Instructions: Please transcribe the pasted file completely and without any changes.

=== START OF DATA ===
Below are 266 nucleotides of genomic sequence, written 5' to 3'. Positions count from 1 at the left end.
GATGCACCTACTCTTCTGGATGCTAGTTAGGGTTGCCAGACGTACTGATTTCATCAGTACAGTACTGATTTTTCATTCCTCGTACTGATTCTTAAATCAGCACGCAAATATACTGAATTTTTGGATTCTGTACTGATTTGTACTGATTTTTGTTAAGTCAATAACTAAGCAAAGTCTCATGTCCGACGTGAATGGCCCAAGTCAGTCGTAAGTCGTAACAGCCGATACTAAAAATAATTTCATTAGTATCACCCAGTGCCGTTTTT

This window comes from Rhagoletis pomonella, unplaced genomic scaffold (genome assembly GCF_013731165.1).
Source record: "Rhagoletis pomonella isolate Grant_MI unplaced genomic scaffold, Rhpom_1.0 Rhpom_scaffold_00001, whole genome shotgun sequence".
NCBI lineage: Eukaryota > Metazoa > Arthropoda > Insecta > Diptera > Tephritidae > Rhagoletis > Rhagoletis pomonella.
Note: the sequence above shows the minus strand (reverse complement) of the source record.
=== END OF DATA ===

Below are 266 nucleotides of genomic sequence, written 5' to 3'. Positions count from 1 at the left end.
GATGCACCTACTCTTCTGGATGCTAGTTAGGGTTGCCAGACGTACTGATTTCATCAGTACAGTACTGATTTTTCATTCCTCGTACTGATTCTTAAATCAGCACGCAAATATACTGAATTTTTGGATTCTGTACTGATTTGTACTGATTTTTGTTAAGTCAATAACTAAGCAAAGTCTCATGTCCGACGTGAATGGCCCAAGTCAGTCGTAAGTCGTAACAGCCGATACTAAAAATAATTTCATTAGTATCACCCAGTGCCGTTTTT

This window comes from Rhagoletis pomonella, unplaced genomic scaffold (genome assembly GCF_013731165.1).
Source record: "Rhagoletis pomonella isolate Grant_MI unplaced genomic scaffold, Rhpom_1.0 Rhpom_scaffold_00001, whole genome shotgun sequence".
NCBI lineage: Eukaryota > Metazoa > Arthropoda > Insecta > Diptera > Tephritidae > Rhagoletis > Rhagoletis pomonella.
Note: the sequence above shows the minus strand (reverse complement) of the source record.